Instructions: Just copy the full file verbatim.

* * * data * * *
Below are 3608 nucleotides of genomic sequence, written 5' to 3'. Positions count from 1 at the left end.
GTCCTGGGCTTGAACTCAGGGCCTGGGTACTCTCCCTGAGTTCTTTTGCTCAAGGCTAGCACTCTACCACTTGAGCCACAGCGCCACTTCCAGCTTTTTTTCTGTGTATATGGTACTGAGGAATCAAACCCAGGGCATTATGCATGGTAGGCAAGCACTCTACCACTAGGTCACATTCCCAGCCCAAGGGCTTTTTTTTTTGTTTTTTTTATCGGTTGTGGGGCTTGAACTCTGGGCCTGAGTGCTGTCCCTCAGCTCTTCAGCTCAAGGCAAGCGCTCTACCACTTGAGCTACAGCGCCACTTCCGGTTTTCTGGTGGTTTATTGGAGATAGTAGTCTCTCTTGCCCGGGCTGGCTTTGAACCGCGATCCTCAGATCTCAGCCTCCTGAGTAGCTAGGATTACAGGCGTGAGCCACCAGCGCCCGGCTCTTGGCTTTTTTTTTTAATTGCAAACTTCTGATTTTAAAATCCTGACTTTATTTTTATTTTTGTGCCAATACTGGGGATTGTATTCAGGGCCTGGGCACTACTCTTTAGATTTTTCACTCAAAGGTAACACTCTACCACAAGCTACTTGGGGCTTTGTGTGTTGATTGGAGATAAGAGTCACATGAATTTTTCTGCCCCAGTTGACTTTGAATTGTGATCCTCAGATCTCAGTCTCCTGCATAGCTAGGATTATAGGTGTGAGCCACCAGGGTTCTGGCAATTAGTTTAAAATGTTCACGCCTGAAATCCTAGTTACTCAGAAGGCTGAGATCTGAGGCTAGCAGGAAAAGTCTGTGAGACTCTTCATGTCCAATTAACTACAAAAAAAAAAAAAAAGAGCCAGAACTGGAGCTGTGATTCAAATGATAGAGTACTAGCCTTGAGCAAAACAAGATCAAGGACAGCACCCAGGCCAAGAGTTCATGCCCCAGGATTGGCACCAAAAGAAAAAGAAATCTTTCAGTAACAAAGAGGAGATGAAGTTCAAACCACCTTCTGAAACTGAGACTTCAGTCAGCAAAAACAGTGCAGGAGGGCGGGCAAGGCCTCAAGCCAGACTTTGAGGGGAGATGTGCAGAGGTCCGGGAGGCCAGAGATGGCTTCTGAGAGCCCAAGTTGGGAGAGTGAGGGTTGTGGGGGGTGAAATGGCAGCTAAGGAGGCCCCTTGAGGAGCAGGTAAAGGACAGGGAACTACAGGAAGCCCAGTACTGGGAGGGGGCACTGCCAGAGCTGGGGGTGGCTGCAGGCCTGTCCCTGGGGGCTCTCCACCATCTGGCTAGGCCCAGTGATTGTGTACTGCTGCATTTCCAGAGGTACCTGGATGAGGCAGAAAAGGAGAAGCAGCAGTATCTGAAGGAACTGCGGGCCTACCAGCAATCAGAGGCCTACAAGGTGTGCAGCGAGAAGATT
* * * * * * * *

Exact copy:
Below are 3608 nucleotides of genomic sequence, written 5' to 3'. Positions count from 1 at the left end.
GTCCTGGGCTTGAACTCAGGGCCTGGGTACTCTCCCTGAGTTCTTTTGCTCAAGGCTAGCACTCTACCACTTGAGCCACAGCGCCACTTCCAGCTTTTTTTCTGTGTATATGGTACTGAGGAATCAAACCCAGGGCATTATGCATGGTAGGCAAGCACTCTACCACTAGGTCACATTCCCAGCCCAAGGGCTTTTTTTTTTGTTTTTTTTATCGGTTGTGGGGCTTGAACTCTGGGCCTGAGTGCTGTCCCTCAGCTCTTCAGCTCAAGGCAAGCGCTCTACCACTTGAGCTACAGCGCCACTTCCGGTTTTCTGGTGGTTTATTGGAGATAGTAGTCTCTCTTGCCCGGGCTGGCTTTGAACCGCGATCCTCAGATCTCAGCCTCCTGAGTAGCTAGGATTACAGGCGTGAGCCACCAGCGCCCGGCTCTTGGCTTTTTTTTTTAATTGCAAACTTCTGATTTTAAAATCCTGACTTTATTTTTATTTTTGTGCCAATACTGGGGATTGTATTCAGGGCCTGGGCACTACTCTTTAGATTTTTCACTCAAAGGTAACACTCTACCACAAGCTACTTGGGGCTTTGTGTGTTGATTGGAGATAAGAGTCACATGAATTTTTCTGCCCCAGTTGACTTTGAATTGTGATCCTCAGATCTCAGTCTCCTGCATAGCTAGGATTATAGGTGTGAGCCACCAGGGTTCTGGCAATTAGTTTAAAATGTTCACGCCTGAAATCCTAGTTACTCAGAAGGCTGAGATCTGAGGCTAGCAGGAAAAGTCTGTGAGACTCTTCATGTCCAATTAACTACAAAAAAAAAAAAAAAGAGCCAGAACTGGAGCTGTGATTCAAATGATAGAGTACTAGCCTTGAGCAAAACAAGATCAAGGACAGCACCCAGGCCAAGAGTTCATGCCCCAGGATTGGCACCAAAAGAAAAAGAAATCTTTCAGTAACAAAGAGGAGATGAAGTTCAAACCACCTTCTGAAACTGAGACTTCAGTCAGCAAAAACAGTGCAGGAGGGCGGGCAAGGCCTCAAGCCAGACTTTGAGGGGAGATGTGCAGAGGTCCGGGAGGCCAGAGATGGCTTCTGAGAGCCCAAGTTGGGAGAGTGAGGGTTGTGGGGGGTGAAATGGCAGCTAAGGAGGCCCCTTGAGGAGCAGGTAAAGGACAGGGAACTACAGGAAGCCCAGTACTGGGAGGGGGCACTGCCAGAGCTGGGGGTGGCTGCAGGCCTGTCCCTGGGGGCTCTCCACCATCTGGCTAGGCCCAGTGATTGTGTACTGCTGCATTTCCAGAGGTACCTGGATGAGGCAGAAAAGGAGAAGCAGCAGTATCTGAAGGAACTGCGGGCCTACCAGCAATCAGAGGCCTACAAGGTGTGCAGCGAGAAGATT